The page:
Learn how to play Scrabble in 10 minutes


Scrabble does not only test your vocabulary vastness but also requires you to strategize in order to end up with more points than your opponent. One of its big appeals is that it is very easy to learn but hard to master. To see how this website assists you in the process of mastering Scrabble, take a look at our examples page.


You have a bag of exactly 98 tiles with imprinted letters, 2 blank tiles and a 15x15 tiles game board.

First you need to determine the order of play. Each player draws a tile from the bag and the less the distance of the letter from the beginning of the alphabet the higher they rank in the order. Blank tiles take precedence over 'A'. If two or more are tied, simply redraw or play a brief game of rock-paper-scissors.

Next, each players draws 7 tiles and conceals them.


The players take turns. Each turn, you fill up your tile rack to have 7 in total. Additionally, you can do one of the following:

  • Do nothing ("pass")
  • If more than 7 tiles remain in the bag, exchange one or more tiles for the same amount
  • Play at least one tile and gain points for every formed (or modified) word
    • You can re-use letters in already placed words by perpendicularly appending your new word
Important: The blank tile can represent any letter and is thus very similar to a Joker in Rummy.
Tip: Determining words from your jumbled tile rack is commonly referred to as unscrambling. Unscramble your words here.


You yourself have to claim for which words you want to receive points for. You earn points for each letter in the words, with less common letters such as 'Q' being worth more than others:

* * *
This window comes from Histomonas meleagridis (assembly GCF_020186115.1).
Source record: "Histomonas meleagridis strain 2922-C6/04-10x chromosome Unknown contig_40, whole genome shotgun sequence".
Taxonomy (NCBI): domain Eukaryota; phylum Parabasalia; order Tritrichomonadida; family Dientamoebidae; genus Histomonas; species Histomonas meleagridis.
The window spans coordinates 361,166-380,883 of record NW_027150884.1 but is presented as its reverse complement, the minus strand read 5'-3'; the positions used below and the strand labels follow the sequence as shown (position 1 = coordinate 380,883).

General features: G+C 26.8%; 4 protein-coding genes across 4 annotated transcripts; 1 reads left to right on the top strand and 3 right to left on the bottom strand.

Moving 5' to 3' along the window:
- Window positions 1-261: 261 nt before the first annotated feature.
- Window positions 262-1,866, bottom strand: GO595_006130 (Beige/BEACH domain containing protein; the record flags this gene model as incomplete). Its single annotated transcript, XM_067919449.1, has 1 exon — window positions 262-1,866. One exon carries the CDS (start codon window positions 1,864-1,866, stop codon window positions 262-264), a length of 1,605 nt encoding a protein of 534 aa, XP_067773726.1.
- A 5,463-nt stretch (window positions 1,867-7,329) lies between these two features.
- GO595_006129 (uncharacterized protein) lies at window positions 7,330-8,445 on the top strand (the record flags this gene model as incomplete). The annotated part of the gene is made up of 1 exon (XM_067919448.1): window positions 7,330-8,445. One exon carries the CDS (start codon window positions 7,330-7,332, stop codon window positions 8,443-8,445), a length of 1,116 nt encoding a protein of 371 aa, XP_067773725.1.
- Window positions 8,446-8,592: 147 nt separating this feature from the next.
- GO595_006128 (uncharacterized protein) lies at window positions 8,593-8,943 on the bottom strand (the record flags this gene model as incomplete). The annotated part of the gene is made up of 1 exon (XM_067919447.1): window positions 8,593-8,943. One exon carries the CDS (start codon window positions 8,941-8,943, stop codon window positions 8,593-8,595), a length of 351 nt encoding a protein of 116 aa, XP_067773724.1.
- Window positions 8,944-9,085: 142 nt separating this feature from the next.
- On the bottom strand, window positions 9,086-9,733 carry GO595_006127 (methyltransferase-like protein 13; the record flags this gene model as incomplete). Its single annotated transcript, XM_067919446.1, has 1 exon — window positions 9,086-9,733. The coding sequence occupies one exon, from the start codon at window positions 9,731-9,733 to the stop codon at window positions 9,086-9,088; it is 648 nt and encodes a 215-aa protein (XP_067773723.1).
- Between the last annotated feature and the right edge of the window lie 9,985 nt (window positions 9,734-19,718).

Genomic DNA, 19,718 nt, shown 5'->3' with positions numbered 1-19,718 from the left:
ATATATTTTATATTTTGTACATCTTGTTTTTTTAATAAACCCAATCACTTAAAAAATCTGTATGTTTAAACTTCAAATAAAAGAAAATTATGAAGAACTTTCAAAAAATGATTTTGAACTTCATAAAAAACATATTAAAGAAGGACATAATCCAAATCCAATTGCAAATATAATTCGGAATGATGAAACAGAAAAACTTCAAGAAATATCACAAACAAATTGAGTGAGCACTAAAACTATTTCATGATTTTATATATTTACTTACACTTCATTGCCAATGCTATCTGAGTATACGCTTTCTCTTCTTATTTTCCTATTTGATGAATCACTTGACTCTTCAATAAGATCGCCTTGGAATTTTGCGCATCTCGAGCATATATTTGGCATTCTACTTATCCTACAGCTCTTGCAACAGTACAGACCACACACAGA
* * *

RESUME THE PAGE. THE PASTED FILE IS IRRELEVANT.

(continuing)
• 0 points – blank tile
  • 1 point – A, E, I, O, U, L, N, S, T, R
  • 2 points – D, G
  • 3 points – B, C, M, P
  • 4 points – F, H, V, W, Y
  • 5 points – K
  • 8 points – J, X
  • 10 points – Q, Z
Tip: Q words are especially rewarded. Take a look at some of them and their point values.

Premium fields

There are certain fields yielding an increase in points, but only when newly placed tiles cover them:

  • Double letter score (DLS)
    These light blue (original) or blue (Hasbro) fields double the value of the letter.
  • Triple letter score (TLS)
    These dark blue (original) or green (Hasbro) fields triple the value of the letter.
  • Double word score (DWS)
    These pink (original) or red (Hasbro) fields double the value of the entire word.
  • Triple word score (TWS)
    These red (original) or orange (Hasbro) fields triple the value of the entire word.
  • Bingo
    If you play 7 tiles in one turn, you are rewarded 50 bonus points.

Scoring example

                |      n      |
                |     cars    |
                |      m      |
                |      e      |

In the example above, the player appended 's' to 'car' and perpendicularly placed 'name' while re-using the letter 'a'.

  • Since 'a' was already placed, the DLS bonus is not applied
  • Since 'e' covers a TLS field, the value for 'name' is tripled

The player receives 6 (cars) plus 6 (name) times 3 (TLS bonus) = a total of 24 points.

Challenge a score

If you haven't played anything yet, you can challenge the previous player's score by pointing out words you think are not valid for Scrabble in your region (there are differences in US and UK versions, for example). The challenged player then looks them up.

  • Should you be correct, the player must retract their play and forfeit their turn.
  • Should you be incorrect though, you have to forfeit your own turn.

Because of the risk involved in challenging a score, Scrabble can also be a mind game of trying to deceive your opponents by e.g. placing a natural-sounding fake word or a very obscure word you know is valid.

Tip: Check a word's validity by entering it into our search.

End of game

The game ends under one of the following conditions:

  • One player plays every of their tile and no tiles are left in the bag
  • Six successive turns without any scores have occurred

The players now have to reduce their total score by the sum of all the tiles' values left in their rack (similar to Rummy). If a player has no tiles left ("going out"), the other players' sum of all their remaining tiles are added to this player's score.